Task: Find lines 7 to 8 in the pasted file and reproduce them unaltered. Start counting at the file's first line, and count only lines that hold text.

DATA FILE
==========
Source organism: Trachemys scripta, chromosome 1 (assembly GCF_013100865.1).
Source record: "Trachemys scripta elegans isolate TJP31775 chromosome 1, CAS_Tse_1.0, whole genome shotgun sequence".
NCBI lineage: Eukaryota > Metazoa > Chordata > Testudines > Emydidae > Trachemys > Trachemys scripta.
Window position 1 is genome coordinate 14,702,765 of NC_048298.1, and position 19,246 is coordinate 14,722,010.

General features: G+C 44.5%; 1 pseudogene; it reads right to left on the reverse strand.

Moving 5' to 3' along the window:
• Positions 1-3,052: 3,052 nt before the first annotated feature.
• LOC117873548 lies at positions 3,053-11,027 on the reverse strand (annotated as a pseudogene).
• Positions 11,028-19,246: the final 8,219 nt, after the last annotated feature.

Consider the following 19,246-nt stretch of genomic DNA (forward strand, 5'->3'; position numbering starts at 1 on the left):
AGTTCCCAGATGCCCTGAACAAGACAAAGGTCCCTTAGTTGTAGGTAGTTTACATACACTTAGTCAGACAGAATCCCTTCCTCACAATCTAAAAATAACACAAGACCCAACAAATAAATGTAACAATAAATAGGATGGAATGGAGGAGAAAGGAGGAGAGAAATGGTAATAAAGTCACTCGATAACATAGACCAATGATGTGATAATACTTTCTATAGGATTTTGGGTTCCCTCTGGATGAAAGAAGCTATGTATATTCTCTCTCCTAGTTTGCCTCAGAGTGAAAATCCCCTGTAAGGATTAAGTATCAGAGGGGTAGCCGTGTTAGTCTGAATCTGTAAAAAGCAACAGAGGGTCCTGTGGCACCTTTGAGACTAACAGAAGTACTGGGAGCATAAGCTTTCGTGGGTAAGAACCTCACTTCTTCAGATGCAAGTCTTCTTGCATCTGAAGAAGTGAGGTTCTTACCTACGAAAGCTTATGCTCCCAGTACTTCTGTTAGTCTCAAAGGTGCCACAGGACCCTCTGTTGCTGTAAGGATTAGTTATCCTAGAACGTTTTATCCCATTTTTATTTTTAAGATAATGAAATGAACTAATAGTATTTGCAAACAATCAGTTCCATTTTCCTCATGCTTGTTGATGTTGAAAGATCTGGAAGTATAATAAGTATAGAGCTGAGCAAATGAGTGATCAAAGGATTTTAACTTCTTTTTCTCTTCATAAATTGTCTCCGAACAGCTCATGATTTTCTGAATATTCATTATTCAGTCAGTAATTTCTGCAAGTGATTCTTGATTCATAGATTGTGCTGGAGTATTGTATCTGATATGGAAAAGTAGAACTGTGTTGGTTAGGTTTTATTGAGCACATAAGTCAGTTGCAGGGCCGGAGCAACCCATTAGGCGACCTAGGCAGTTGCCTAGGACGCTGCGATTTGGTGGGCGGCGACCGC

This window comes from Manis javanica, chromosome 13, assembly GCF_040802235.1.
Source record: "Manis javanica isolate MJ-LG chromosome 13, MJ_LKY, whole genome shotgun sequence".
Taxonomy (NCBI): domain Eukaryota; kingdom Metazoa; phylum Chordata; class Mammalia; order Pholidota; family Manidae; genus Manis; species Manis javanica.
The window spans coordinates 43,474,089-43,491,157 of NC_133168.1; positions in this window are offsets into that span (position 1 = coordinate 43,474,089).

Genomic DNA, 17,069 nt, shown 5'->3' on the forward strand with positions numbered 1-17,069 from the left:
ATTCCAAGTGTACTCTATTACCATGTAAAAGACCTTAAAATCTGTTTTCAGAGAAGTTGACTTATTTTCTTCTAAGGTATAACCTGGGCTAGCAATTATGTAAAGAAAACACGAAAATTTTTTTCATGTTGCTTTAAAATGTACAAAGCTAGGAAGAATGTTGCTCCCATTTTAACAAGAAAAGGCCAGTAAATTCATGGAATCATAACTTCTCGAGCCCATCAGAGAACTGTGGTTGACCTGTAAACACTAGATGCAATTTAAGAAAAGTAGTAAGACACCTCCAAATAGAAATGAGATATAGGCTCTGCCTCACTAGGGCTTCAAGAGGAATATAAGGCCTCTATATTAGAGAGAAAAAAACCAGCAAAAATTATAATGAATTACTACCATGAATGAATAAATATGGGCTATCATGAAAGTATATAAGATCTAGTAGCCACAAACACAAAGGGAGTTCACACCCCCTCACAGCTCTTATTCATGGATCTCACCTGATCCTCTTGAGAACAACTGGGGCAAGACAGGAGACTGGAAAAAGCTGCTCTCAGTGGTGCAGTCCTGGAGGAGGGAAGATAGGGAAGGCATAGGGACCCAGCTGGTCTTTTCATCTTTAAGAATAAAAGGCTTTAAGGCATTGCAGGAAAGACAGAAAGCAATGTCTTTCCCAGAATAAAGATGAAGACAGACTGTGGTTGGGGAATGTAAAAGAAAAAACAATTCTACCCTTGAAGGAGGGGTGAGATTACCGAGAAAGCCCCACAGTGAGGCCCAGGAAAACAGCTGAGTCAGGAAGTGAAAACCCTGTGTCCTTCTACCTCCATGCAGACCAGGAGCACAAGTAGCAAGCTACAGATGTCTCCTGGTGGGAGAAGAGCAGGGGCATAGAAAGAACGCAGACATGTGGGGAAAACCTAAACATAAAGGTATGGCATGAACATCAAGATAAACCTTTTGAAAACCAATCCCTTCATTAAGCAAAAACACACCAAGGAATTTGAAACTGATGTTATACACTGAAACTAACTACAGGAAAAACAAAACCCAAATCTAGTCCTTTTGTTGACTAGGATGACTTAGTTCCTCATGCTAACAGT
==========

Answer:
• Positions 1-3,052: 3,052 nt before the first annotated feature.
• LOC117873548 lies at positions 3,053-11,027 on the reverse strand (annotated as a pseudogene).